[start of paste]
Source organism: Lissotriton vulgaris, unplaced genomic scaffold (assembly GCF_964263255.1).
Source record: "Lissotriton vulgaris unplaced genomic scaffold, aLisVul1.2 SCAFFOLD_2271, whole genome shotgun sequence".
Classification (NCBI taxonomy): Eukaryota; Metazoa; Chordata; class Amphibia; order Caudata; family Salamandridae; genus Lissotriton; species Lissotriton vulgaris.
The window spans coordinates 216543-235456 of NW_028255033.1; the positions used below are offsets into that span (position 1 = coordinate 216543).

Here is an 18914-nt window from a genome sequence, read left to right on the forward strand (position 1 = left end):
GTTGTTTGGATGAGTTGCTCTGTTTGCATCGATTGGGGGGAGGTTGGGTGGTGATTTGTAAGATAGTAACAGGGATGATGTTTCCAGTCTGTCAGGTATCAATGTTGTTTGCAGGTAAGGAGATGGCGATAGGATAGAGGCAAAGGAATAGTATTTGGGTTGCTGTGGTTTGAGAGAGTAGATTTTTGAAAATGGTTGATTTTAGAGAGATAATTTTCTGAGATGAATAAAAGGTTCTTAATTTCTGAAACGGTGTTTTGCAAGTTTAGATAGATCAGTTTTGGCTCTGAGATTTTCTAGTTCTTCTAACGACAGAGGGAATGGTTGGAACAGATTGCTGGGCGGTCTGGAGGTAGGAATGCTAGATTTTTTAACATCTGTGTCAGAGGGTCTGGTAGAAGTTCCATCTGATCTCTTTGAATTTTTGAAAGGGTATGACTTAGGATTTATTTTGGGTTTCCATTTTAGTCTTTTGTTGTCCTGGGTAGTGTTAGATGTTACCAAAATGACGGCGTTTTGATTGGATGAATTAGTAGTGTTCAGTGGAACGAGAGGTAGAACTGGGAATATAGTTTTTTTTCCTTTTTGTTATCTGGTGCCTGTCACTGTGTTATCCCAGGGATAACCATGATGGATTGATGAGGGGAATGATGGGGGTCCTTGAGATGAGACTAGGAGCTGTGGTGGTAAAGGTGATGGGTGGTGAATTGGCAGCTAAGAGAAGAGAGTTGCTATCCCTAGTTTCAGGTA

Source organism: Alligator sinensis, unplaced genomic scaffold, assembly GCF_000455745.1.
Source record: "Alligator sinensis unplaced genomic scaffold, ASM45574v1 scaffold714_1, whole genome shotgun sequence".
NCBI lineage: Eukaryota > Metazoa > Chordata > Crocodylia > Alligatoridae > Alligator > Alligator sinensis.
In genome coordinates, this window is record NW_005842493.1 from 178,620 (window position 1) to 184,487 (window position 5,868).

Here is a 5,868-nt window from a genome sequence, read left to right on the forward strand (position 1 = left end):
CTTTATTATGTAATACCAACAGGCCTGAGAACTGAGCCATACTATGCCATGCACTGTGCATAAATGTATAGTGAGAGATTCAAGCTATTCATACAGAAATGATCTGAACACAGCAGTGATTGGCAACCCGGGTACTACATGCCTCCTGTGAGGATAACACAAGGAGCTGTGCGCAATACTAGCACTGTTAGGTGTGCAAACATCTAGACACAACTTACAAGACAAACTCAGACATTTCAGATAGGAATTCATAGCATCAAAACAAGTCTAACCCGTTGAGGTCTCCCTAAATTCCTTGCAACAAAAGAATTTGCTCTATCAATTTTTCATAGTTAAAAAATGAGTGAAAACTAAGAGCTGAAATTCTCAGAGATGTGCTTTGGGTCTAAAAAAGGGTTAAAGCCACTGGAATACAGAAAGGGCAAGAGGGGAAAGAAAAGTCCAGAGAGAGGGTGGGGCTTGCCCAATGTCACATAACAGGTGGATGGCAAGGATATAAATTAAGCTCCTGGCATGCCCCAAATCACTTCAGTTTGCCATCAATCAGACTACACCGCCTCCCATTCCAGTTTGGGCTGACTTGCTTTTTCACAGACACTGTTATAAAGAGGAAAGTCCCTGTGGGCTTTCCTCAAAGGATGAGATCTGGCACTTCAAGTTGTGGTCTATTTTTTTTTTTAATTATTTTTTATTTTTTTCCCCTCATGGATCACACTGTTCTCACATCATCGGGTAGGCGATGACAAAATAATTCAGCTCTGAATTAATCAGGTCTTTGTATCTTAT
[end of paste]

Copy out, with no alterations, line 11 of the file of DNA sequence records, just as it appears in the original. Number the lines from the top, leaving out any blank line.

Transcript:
Here is a 5,868-nt window from a genome sequence, read left to right on the forward strand (position 1 = left end):